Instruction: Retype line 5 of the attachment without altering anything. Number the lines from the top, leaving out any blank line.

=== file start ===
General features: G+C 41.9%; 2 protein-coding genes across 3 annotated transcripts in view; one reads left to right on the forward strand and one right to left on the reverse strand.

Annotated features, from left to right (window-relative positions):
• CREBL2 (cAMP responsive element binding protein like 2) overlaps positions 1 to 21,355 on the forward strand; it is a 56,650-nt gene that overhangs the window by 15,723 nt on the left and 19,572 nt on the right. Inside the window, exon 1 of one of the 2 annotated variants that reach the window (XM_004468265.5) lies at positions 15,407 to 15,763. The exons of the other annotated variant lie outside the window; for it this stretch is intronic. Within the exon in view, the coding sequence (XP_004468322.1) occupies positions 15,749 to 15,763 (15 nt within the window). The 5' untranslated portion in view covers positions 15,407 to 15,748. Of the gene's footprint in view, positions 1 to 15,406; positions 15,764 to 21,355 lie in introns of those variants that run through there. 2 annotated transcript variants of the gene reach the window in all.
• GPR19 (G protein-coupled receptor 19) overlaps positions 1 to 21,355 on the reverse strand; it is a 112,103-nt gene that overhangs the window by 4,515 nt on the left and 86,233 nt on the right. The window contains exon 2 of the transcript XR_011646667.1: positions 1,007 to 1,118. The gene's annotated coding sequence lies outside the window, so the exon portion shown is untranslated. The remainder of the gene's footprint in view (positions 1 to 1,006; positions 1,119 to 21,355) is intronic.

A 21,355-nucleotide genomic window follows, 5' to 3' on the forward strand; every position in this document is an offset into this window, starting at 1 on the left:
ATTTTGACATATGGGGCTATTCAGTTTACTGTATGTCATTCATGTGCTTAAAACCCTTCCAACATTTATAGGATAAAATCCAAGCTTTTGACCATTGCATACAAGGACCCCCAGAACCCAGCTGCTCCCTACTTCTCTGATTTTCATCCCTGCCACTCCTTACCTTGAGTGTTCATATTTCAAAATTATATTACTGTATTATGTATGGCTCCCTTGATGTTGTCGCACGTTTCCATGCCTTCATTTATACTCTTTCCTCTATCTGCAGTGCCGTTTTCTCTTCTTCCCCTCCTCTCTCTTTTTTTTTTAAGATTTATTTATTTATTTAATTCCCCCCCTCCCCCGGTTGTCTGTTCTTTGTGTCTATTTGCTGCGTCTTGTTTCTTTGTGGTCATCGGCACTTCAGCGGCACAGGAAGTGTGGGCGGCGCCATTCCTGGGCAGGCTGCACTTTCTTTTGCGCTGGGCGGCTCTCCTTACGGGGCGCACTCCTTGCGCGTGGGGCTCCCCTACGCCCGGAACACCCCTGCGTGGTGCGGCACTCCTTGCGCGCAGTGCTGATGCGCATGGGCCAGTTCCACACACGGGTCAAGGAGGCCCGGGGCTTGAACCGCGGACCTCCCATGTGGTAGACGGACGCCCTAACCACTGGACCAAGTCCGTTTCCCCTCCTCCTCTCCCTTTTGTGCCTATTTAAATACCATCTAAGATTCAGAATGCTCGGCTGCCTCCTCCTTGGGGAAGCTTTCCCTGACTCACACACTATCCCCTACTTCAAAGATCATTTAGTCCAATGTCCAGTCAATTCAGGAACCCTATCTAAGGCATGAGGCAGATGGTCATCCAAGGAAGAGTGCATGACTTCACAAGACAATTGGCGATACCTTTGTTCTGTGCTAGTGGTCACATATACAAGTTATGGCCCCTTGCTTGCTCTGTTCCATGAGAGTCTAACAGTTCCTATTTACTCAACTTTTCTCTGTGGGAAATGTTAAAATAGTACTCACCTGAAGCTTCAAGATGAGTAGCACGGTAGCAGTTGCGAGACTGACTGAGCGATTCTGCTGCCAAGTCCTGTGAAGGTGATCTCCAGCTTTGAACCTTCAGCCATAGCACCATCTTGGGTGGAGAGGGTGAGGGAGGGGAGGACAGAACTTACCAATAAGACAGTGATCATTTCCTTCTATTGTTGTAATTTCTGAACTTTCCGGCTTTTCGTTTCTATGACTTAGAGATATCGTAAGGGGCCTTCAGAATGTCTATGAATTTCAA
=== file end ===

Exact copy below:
A 21,355-nucleotide genomic window follows, 5' to 3' on the forward strand; every position in this document is an offset into this window, starting at 1 on the left: